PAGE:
This study is one of the early studies to investigate the relationship between social influence (e.g. influence of online reviews) and impulse buying. It draws upon the perspectives of browsing and consumer’s perceived value from the literature. This research also considers consumer differences regarding the level of impulsiveness.

Details

Internet Research, vol. 28 no. 3
Type: Research Article
ISSN: 1066-2243

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Article
Publication date: 13 February 2017

Namho Chung, Hyo Geun Song and Hyunae Lee

First, this paper aims to investigate the impact of impulsiveness on two types of shopping value (e.g. utilitarian and hedonic value) and the urge to buy restaurant…

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5698

Abstract

Purpose

First, this paper aims to investigate the impact of impulsiveness on two types of shopping value (e.g. utilitarian and hedonic value) and the urge to buy restaurant products and services impulsively in social commerce environments. Second, the study assesses the impact of situational factors (e.g. scarcity and serendipity) on individuals’ shopping values.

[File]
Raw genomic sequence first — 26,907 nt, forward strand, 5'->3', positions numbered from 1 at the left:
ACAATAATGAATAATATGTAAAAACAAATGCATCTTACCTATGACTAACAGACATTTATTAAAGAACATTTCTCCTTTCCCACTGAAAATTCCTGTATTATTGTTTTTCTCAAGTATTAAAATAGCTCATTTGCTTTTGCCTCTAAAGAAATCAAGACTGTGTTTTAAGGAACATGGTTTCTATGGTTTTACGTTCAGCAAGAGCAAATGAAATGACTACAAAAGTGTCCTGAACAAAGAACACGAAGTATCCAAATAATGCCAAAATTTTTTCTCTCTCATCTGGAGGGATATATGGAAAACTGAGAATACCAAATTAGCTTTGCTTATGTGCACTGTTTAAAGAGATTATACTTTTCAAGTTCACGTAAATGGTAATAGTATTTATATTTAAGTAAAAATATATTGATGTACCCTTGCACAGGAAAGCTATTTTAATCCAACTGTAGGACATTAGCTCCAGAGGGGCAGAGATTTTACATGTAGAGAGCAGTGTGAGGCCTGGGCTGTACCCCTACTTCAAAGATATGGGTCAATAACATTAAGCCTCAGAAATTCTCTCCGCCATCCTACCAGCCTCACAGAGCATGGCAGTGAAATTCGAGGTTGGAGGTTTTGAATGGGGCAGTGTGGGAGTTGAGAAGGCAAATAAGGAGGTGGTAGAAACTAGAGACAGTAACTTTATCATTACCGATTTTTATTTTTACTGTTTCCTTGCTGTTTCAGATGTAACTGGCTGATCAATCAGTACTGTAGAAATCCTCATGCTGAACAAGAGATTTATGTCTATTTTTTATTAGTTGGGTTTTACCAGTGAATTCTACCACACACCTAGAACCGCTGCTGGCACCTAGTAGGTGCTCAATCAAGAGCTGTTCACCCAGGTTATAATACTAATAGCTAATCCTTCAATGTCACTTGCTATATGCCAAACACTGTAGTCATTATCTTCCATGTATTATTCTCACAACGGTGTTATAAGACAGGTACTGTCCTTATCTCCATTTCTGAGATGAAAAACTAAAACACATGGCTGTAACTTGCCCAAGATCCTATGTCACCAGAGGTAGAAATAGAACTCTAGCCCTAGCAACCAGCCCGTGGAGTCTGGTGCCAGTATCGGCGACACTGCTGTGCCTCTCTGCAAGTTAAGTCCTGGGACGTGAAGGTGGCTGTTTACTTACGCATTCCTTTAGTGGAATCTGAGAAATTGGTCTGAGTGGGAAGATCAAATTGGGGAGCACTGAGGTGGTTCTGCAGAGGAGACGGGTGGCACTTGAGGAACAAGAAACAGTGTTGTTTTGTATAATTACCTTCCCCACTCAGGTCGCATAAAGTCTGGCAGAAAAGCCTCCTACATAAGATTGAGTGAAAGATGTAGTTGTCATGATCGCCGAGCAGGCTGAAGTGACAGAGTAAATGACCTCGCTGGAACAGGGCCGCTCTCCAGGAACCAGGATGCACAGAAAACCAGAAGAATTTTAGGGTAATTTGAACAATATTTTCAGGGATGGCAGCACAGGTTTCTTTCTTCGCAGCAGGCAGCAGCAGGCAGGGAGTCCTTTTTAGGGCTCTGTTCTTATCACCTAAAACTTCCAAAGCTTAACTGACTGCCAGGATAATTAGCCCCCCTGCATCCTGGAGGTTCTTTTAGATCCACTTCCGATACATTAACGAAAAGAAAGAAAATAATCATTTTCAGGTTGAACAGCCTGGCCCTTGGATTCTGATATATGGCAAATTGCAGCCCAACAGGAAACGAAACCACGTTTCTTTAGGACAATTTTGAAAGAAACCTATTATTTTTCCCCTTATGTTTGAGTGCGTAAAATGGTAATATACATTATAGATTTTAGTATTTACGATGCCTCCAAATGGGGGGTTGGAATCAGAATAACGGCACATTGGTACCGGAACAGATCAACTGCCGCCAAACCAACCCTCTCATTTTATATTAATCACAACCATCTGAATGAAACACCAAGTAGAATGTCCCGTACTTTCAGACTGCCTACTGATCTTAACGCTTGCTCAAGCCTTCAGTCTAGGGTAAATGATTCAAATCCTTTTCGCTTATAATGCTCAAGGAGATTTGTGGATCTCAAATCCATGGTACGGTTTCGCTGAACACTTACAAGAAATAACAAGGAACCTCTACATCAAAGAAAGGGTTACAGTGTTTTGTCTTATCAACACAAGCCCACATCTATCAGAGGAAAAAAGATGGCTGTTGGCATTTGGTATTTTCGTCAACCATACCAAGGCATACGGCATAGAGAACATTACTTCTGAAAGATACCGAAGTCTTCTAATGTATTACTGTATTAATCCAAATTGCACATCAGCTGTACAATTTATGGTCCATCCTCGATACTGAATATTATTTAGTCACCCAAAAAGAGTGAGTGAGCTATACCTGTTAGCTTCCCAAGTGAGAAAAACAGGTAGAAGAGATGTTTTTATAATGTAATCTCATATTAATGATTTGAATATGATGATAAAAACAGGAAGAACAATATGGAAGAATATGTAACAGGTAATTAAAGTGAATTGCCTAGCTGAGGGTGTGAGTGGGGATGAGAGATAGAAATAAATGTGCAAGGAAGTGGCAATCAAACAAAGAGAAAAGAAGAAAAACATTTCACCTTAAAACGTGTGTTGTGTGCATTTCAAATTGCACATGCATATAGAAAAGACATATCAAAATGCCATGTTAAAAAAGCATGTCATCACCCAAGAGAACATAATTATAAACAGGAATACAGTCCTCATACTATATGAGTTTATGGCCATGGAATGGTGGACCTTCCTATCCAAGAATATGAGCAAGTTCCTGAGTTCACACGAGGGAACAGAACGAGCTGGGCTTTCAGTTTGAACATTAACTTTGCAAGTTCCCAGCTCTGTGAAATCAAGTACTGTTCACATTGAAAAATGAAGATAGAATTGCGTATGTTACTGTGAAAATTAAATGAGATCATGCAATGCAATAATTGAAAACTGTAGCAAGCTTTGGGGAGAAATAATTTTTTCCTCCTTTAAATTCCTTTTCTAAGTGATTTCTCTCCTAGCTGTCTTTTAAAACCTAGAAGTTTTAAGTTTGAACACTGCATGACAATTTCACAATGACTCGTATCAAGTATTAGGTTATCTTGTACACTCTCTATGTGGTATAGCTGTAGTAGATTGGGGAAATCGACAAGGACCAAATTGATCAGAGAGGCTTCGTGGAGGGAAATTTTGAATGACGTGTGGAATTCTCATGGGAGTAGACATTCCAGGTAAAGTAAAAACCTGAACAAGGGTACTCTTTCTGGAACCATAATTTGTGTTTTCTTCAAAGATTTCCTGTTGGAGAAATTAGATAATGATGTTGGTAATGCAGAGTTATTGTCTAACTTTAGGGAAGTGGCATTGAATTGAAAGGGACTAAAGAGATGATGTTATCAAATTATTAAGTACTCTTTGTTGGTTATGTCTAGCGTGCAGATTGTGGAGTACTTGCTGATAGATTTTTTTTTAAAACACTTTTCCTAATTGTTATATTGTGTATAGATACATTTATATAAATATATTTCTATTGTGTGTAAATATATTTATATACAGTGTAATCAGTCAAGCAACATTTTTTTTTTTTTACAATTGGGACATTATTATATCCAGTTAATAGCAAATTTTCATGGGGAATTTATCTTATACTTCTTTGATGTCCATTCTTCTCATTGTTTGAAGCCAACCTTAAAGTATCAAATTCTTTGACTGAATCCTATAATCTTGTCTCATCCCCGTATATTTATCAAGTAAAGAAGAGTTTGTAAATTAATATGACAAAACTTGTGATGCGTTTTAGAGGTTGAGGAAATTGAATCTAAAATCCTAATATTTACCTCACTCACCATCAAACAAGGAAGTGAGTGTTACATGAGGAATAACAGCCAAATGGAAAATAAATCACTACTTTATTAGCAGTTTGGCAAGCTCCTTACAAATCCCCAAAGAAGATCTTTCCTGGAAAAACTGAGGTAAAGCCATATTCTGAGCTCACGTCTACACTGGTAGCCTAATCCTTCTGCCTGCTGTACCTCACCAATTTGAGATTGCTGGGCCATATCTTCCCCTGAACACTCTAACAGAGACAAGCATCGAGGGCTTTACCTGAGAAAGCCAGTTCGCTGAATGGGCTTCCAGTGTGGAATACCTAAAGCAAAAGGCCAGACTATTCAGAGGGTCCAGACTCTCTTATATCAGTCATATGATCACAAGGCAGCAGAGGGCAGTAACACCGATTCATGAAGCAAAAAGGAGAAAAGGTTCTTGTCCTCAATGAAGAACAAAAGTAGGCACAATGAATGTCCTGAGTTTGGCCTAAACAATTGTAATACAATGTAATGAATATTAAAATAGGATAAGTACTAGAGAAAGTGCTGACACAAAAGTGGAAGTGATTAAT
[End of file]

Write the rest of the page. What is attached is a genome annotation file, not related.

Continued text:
Design/methodology/approach

Data were collected from 332 participants. By using PLS-graph 3.0, structural equation modeling was conducted. Furthermore, a hierarchical regression model was conducted for testing the mediating and moderating effects.

Findings

The results indicate that impulsiveness is a strong predictor for two types of shopping value (hedonic and utilitarian) and the urge to buy impulsively. While the hedonic shopping value was found to have a significant influence on the urge to buy impulsively, utilitarian value was not. Scarcity was moderator in the relationships between impulsiveness and both types of shopping value, whereas serendipity was found to moderate only the relationship between impulsiveness and the utilitarian shopping value.

Practical implications

The findings show that the marketing managers and application developers of social commerce should place their focus on scarcity and serendipity to stimulate consumers in having a hedonic shopping value so to have an urge to buy impulsively.